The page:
Because of the mix up with tax return related health care issues, you may not be audited by the IRS if you filed an inaccurate return. But beware, the IRS is still looking for other mistakes you may have made and request an audit.
Below are 8 reasons you may get audited by the IRS:
Your income is incorrect
Make sure the income you report from your 1099 and W-2 match up. Kevin Thompson, CPA says “this is by far the easiest to prevent and the most oft overlooked. When I review returns, one of the first things I do is add up the 1099’s and W-2’s and ensure we have accounted for all the income.”
Charitable deductions are too high
If your donations are not on par with your income level you are raising a red flag. Thompson says “American’s are very giving with their treasures to charity. Sometimes, in the process of looking to lessen our tax burden, we look to our charitable giving as one possible solution. Most of our clients maintain great records with their charitable giving. All should be careful when venturing down the path of charitable deductions.”
Your salary is low
If you have an S corporation, and your salary is low for a principal owner, the IRS will become suspicious. “The concept of Reasonable Compensation is vague and ambiguous” says Thompson. “I think and practice that if your W-2 represents what you would pay someone to do your job, then it is reasonable.” The IRS has identified S Corporations as one of the causes of the “Tax Gap.” Thompson says “I look for Congress to alter the tax treatment of S Corporation profits and make them subject to Social Security and Medicare like all other forms of compensation. That will eliminate this issue entirely.”
Wrong Social Security Number
If your Social Security number is hard to read or you made a typo when typing in the number your return may be rejected. “We are working with a client that had a $40,000 refund from 2013 held up because the W-2 contained a typographical error” says Thompson. “I was surprised that the previous preparer either did not have it corrected or prepare and file a paper return and attach the W-2 with a letter of explanation. I think the taxpayer would have received his refund last year instead of having to pay us to clean up the affair this year.” Thompson went on to say “in a digital society, precision with numbers, especially identification numbers, will be of utmost importance. And, when you introduce the incidence of fraud and identity theft, if there are any questions, the IRS will simply freeze everything.”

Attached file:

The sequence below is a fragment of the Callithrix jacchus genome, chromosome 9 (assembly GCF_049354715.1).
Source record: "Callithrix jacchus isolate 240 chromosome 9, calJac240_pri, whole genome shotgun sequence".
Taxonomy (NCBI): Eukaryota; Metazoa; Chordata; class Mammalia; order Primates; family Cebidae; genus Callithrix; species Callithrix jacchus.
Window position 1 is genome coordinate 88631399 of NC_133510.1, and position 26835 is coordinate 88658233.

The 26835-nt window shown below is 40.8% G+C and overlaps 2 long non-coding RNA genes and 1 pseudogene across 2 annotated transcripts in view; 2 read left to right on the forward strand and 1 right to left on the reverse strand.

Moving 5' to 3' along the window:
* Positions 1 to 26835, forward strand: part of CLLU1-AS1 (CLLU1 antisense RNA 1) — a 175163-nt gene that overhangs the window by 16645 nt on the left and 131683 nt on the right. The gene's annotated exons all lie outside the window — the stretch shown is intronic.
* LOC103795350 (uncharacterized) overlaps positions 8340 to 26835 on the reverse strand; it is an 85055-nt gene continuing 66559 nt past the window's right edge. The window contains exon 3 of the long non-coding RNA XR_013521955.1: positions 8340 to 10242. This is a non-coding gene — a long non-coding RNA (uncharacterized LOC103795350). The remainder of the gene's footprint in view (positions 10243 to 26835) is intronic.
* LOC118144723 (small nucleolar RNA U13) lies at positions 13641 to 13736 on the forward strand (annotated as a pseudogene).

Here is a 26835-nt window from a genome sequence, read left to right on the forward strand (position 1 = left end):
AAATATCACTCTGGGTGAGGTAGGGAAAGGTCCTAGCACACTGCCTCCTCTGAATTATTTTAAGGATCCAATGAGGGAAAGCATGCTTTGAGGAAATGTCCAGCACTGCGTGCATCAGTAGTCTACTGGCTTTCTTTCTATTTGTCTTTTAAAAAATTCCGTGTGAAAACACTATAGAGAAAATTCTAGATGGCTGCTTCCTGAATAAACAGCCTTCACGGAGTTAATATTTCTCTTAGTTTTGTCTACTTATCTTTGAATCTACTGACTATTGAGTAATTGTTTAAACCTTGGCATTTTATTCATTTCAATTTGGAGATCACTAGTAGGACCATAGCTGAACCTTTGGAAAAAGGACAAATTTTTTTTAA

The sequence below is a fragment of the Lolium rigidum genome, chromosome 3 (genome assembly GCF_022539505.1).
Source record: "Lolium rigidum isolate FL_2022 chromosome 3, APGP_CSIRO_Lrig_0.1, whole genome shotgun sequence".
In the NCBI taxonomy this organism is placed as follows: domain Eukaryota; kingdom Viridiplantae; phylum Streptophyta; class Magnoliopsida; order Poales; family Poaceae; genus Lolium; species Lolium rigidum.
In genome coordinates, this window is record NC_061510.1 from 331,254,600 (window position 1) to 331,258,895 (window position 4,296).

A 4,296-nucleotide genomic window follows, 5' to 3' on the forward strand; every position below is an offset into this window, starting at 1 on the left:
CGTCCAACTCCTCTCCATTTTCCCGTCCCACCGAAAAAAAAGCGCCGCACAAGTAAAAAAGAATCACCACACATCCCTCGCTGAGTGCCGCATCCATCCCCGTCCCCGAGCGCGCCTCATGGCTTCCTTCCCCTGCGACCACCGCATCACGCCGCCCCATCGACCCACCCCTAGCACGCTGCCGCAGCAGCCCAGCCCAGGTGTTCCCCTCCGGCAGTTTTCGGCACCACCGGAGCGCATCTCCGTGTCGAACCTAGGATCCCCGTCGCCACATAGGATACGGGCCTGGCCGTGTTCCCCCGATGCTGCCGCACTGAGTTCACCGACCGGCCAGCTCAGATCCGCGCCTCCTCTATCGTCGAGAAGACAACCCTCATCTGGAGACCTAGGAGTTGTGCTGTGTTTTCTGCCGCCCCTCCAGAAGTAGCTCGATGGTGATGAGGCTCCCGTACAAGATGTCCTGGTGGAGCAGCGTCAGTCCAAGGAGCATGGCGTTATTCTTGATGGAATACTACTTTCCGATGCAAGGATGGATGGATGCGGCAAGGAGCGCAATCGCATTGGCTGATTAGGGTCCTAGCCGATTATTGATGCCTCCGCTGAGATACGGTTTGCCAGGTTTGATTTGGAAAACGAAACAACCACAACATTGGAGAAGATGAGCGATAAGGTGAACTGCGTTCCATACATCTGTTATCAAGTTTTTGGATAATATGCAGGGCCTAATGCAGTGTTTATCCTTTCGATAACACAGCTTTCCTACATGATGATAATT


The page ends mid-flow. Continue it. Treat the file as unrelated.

Certain activities with high losses such as horse racing will raise eyebrows. Thompson chuckled and said “this is nothing new yet taxpayers continue to want to deduct these expenses. I have to admit, if there is truly a business sense and motive, I think they should take the deduction.”
If you claim a different amount for your alimony deduction or alimony income than your ex-spouse does for the corresponding item the IRS will notice. Also, make sure to report the Social Security number of your ex-spouse when reporting your alimony deduction.
Meals and Entertainment
If the type of your business and your meals and entertainment expenses are not in sync, it will trigger the IRS to look further. The IRS continues to beat up this deduction like a tropical storm beats the shore and would like to see this eliminated as a business expense. Entertaining it is an important part of business and an important part of our economy. Record-keeping remains the number one issue with this deduction during an examination. Document with WHOM you had dinner, WHY the meeting took place and WHAT business matters were discussed. Thompson says “in my examination experience, with good documentation, agents back off quickly. But like sharks in blood-infested waters, if they sense a weakness, they go in for the kill.”
Contact Kevin Thompson CPA
firstname.lastname@example.org or call him @ (310) 450-4625 x102.